Oil climbs from 15-month low after banking crisis roils market

As the market for options reels from the recent breakdown of Silicon Valley Bank and the upset at Credit Suisse Group AG, oil prices shoot up.
Photo: Dado Ruvic/Reuters/Ritzau Scanpix
Photo: Dado Ruvic/Reuters/Ritzau Scanpix
By Yongchang Chin and Grant Smith, Bloomberg News

Oil rose from the lowest close in 15 months after a three-day rout started by the US banking crisis and accelerated by options covering.

West Texas Intermediate futures traded near USD 68 a barrel after tumbling around 12 percent over the previous three sessions. The turmoil whipped up by the collapse of Silicon Valley Bank and fresh upheaval at Credit Suisse Group AG has reverberated across global assets, with selling in oil gathering pace as firms tried to limit their exposure in the options market.

“Prices are likely to remain volatile given the dimensions of uncertainties over Fed actions, US banking turmoil, and China’s recovery,” Citigroup Inc. analysts Francesco Martoccia and Ed Morse said in a note.

OPEC’s top official earlier this month flagged concerns about slowing demand in Europe and the US, and investors will be watching to see if the rout draws a response from the group and its allies. However, traders are abandoning bets that the Federal Reserve will raise interest rates amid the banking turmoil.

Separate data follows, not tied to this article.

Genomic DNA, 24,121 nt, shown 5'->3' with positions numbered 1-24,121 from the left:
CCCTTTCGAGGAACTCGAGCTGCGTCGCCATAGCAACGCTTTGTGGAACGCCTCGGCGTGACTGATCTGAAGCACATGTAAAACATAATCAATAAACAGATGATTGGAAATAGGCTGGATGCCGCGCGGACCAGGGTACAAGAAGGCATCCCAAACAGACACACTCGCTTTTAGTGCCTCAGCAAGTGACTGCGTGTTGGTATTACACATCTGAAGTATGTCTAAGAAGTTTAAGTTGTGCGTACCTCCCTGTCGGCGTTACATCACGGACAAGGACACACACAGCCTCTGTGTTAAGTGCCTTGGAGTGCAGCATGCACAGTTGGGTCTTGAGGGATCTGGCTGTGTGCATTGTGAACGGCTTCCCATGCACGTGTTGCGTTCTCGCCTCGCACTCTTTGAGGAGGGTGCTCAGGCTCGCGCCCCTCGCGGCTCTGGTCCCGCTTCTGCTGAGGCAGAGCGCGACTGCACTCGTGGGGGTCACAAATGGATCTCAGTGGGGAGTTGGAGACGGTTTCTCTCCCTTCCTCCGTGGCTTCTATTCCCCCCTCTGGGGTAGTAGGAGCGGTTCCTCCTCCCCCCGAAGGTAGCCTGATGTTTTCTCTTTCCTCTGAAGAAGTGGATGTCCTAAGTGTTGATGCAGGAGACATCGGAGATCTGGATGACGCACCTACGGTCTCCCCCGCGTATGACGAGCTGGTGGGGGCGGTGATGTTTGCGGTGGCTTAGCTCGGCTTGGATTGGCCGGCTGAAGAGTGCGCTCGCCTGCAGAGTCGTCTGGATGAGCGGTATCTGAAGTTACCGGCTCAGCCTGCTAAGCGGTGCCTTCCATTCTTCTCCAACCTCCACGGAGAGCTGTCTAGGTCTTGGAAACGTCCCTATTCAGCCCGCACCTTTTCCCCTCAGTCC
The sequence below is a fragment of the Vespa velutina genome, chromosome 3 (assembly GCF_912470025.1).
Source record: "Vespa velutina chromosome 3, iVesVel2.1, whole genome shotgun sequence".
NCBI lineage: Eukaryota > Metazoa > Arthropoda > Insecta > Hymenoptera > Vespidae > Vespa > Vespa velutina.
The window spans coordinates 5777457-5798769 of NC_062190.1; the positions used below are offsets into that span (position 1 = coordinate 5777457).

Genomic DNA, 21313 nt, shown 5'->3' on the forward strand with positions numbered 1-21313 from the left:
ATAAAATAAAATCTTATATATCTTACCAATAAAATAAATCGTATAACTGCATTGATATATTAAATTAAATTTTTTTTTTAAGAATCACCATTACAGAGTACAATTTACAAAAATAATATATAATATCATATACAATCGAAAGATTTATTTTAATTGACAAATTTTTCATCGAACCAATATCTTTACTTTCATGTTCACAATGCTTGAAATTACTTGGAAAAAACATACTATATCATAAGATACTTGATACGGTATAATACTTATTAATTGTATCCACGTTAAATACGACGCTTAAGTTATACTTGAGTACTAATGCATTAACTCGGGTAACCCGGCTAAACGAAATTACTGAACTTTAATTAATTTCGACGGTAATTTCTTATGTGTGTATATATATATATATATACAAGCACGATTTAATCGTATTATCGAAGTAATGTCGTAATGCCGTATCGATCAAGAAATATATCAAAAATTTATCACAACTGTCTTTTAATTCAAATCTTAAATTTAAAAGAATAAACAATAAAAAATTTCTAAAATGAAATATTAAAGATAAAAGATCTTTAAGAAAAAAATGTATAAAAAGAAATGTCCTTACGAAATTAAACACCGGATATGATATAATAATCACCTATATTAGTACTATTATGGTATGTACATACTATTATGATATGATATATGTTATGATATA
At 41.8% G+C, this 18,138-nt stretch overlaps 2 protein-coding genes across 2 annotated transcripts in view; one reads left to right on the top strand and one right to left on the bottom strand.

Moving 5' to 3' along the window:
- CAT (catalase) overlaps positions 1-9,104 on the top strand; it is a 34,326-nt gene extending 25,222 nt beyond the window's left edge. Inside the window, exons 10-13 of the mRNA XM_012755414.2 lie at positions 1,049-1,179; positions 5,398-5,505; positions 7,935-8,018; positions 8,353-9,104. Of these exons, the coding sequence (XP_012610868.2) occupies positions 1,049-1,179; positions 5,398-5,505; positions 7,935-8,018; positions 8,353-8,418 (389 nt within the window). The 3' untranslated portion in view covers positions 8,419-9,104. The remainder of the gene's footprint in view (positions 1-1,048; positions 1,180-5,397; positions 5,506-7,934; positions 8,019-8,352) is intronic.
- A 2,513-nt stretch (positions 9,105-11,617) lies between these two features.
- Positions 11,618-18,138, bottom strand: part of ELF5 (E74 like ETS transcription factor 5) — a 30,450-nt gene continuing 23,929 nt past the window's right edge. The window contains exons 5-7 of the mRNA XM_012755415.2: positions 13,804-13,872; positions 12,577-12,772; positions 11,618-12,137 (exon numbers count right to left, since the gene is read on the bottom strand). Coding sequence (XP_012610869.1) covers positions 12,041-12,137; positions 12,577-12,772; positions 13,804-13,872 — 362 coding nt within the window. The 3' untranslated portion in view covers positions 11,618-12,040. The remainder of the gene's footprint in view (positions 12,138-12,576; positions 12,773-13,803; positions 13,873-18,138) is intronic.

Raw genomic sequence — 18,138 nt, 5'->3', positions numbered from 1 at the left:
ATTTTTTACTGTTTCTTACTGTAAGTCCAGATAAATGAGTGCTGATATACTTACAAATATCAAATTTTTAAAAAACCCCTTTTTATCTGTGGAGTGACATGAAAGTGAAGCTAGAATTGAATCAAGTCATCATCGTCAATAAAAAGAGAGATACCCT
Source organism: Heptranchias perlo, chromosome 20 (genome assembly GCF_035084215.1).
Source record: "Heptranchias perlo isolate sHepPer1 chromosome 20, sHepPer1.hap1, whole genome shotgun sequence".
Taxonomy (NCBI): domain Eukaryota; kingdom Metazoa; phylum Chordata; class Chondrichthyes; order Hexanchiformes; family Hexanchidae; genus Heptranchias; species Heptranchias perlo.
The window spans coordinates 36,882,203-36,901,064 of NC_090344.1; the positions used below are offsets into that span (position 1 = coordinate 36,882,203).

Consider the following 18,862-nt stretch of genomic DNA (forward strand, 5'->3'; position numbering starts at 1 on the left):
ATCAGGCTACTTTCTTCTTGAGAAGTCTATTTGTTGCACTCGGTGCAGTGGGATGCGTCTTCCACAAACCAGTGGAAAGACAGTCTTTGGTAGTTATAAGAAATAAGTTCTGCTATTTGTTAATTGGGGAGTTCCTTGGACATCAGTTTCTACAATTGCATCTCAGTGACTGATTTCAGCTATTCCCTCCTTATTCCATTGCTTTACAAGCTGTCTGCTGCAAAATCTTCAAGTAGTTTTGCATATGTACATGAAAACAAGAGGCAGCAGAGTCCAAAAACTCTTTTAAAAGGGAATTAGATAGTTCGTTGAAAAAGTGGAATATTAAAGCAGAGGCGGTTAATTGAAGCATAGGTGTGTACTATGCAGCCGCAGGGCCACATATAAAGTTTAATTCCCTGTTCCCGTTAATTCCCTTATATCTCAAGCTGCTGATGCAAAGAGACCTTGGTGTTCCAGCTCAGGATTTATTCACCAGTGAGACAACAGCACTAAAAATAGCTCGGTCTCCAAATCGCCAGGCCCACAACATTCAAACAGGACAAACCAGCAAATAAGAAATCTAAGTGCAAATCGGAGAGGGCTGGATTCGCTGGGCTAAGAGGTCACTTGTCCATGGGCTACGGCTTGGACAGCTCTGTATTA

Further oil price gains may be limited in the near term, with OPEC this week forecasting a modest surplus in the second quarter, a typical period of soft demand before the summer. The International Energy Agency on Wednesday said that the market was already in surplus on Russian output.

A long-term timespread for global benchmark Brent has weakened during the recent selloff, narrowing to USD 2.94 a barrel in backwardation on Wednesday. That compares with USD 5.26 at the end of last week.

US crude inventories expanded by 1.55 million barrels last week, according to data from the Energy Information Administration on Wednesday. Net total oil exports, including crude and refined products, jumped to 3.5 million barrels a day. That figure has been surpassed only once since 1990.

“We seem to be walking on thin ice right now, with the fragile risk environment still trying to stabilize from the SVB fallout,” said Yeap Jun Rong, a market strategist for IG Asia Pte in Singapore.

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